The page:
DC Comics’ “Rebirth” is both a publishing initiative and a (somewhat subtle) crossover event. On the publishing side, “Rebirth” relaunched almost all of DC’s main-line superhero titles. On the story side, May 2016’s “DC Universe: Rebirth” special brought back the classic version of Wally West — thought to be lost to the New 52 reboot — and explained that characters from “Watchmen” had given the DCU a case of the blahs.
However, that wasn’t the first time writer Geoff Johns and an all-star artistic roster (including Phil Jiminez and Ivan Reis) had crafted a sequel to a seminal Reagan-era miniseries. In 2005’s “Infinite Crisis,” Johns and Jiminez (with help from Reis, George Pérez and Jerry Ordway) revealed that a trio of survivors from 1985’s “Crisis On Infinite Earths” — most thought lost to “COIE’s” reboot — had a plan to bring back the infinite Multiverse. Oh, and all their behind-the-scenes manipulations and plotting were designed to cure the DC Universe’s then-current case of the blahs.
“Infinite Crisis” enjoyed a substantial buildup and left a significant footprint. It was at the heart of the “Crisis Cycle” of the 2000s — when DC’s superhero line was either preparing for, in the middle of, and/or recovering from some world-shattering calamity. Since “Rebirth” seems to be using some of “Infinite Crisis'” playbook, today we’ll compare and contrast the two to see how the current event might benefit.
OUR BRAND IS CRISIS: 1982-2004
We begin in 1982 because that’s when DC started stealth-promoting “Crisis On Infinite Earths.” The Monitor and his signature satellite first appeared in July 1982’s “The New Teen Titans” vol. 1 #21; while his assistant Lyla made her debut over a year later, in 1983’s “New Teen Titans Annual” vol. 1 #2. (Naturally, 1985’s “Crisis” came from the “Titans” team of Marv Wolfman and George Pérez.) Apparently if you want to convince readers that a pair of new characters have been watching a shared superhero universe for a long time, it helps to show them watching that universe for a decent amount of time — even if the Monitor was never fully seen until “Crisis” issue #1, when Harbinger’s powers were also revealed.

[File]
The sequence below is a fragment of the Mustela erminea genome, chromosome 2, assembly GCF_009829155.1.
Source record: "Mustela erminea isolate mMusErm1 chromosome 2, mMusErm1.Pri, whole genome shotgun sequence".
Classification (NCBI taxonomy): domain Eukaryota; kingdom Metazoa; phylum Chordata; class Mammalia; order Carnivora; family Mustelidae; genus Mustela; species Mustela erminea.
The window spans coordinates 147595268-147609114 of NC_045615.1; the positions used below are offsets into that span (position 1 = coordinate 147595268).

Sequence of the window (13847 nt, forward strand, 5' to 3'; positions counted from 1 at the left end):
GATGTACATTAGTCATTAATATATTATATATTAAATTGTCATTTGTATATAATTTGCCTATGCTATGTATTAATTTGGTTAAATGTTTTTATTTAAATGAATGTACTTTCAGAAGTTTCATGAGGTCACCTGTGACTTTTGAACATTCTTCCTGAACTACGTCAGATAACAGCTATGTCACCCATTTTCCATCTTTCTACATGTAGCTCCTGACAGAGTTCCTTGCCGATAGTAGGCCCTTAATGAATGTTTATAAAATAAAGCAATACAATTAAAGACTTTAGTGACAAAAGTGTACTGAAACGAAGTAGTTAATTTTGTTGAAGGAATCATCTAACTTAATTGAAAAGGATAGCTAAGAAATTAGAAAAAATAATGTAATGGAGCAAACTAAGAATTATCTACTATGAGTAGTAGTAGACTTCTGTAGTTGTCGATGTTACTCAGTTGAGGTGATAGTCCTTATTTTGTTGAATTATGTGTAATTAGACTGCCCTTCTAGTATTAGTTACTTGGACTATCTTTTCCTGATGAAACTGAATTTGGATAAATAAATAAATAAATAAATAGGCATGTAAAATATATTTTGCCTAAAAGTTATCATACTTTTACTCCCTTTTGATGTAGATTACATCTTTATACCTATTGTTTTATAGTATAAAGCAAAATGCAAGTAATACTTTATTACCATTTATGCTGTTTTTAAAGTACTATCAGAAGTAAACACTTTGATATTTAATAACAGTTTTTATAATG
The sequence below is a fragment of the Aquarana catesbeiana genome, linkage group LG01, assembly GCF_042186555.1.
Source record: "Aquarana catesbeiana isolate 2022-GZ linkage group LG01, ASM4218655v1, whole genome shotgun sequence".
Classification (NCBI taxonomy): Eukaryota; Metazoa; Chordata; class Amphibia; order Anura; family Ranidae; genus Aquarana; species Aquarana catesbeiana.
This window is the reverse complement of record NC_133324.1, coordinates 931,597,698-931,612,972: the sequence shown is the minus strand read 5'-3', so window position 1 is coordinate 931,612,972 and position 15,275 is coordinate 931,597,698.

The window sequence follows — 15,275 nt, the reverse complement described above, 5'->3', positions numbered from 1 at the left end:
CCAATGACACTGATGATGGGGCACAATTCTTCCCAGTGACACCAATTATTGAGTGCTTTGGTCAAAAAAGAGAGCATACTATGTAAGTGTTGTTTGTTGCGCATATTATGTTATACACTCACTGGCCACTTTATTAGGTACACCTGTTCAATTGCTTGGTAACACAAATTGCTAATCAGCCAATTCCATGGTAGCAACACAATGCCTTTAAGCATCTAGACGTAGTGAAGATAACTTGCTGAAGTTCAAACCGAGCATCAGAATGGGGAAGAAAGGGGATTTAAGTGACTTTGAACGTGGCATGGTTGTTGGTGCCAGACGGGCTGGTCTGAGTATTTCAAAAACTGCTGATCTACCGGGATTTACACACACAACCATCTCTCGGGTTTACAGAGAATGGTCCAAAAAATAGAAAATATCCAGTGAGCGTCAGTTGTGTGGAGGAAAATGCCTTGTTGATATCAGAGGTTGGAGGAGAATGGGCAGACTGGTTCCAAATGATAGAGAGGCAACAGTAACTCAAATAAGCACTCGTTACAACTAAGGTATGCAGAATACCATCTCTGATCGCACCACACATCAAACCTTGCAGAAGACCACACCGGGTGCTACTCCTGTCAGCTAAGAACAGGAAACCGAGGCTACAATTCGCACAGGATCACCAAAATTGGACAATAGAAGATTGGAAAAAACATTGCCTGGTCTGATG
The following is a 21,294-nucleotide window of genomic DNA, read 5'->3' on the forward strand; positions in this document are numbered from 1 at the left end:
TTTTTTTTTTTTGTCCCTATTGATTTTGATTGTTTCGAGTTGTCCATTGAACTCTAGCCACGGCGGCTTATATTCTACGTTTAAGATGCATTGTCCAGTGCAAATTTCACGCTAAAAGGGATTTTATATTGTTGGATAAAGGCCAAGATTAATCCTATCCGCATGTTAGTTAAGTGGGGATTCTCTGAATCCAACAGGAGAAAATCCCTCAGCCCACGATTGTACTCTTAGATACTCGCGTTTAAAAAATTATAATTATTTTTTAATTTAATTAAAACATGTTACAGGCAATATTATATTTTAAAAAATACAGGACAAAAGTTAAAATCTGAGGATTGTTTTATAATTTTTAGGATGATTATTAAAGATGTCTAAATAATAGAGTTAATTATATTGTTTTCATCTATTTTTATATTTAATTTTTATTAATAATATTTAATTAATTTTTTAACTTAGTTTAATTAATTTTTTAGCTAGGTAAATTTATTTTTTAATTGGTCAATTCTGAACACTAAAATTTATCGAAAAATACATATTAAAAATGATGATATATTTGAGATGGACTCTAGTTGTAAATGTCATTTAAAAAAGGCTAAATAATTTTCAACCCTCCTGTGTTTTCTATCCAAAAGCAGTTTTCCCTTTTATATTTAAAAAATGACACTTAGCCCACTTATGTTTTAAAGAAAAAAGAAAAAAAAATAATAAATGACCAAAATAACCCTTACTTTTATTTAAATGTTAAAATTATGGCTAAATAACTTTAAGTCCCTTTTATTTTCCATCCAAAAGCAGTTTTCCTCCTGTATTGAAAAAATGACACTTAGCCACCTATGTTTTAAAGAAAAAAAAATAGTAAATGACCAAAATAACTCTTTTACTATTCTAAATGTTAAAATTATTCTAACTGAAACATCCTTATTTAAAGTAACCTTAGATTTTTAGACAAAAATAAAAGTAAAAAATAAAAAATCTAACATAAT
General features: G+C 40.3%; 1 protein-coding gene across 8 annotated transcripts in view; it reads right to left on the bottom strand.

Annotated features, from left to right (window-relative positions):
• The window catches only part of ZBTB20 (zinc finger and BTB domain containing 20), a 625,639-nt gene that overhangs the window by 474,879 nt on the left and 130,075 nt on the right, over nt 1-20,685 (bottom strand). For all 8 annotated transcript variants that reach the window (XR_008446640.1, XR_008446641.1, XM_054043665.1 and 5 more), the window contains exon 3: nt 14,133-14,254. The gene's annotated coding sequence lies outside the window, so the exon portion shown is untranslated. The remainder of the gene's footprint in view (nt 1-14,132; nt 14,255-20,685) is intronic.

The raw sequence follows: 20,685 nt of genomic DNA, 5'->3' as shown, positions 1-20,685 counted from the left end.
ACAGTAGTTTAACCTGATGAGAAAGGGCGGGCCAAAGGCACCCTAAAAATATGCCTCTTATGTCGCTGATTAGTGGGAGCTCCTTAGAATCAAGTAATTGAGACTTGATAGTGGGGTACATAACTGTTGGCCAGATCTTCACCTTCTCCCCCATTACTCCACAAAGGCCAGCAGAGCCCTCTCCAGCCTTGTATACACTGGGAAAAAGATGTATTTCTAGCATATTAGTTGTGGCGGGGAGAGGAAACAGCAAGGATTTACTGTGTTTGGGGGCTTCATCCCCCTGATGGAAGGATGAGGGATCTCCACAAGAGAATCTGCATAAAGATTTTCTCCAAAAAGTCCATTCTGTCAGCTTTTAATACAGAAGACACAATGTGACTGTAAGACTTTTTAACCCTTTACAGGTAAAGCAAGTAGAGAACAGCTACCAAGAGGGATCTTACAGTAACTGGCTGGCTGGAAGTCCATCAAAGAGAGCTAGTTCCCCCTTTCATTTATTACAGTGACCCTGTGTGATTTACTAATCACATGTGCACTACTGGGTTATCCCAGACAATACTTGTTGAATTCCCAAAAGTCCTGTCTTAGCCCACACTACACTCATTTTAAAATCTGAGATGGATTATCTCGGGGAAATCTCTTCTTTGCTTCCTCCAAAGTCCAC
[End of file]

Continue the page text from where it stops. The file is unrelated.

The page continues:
By 1986 “Crisis” was over and DC could start building on its effects; but eventually that too led to conflicts. In the summer of 1994 writer/penciller Dan Jurgens and inker Jerry Ordway produced “Zero Hour: Crisis In Time,” which attacked those problems with a different set of cosmic tools; and ten years after that, writer Brad Meltzer and artists Rags Morales and Michael Bair inserted some nasty elements into the history of the Justice League of America. Through it all, DC was careful to use the “Crisis” name sparingly.
On the surface, 2004’s “Identity Crisis” was a mystery about the murder of Sue Dibny, the Elongated Man’s wife and a fixture of the superhero community. Her death brought out a pattern of memory-altering and other Orwellian tactics used by a handful of Leaguers to protect their secret identities. Seems that years ago, Doctor Light had snuck aboard the JLA Satellite and attacked Sue when the team was away. In the wake of that incident, and another body-switching episode involving the Secret Society of Super-Villains (from 1979’s “Justice League of America” issues #166-68), Zatanna made a habit of erasing any compromising information from the bad guys’ brains. Zatanna also put the zap on a disapproving Batman when he found out.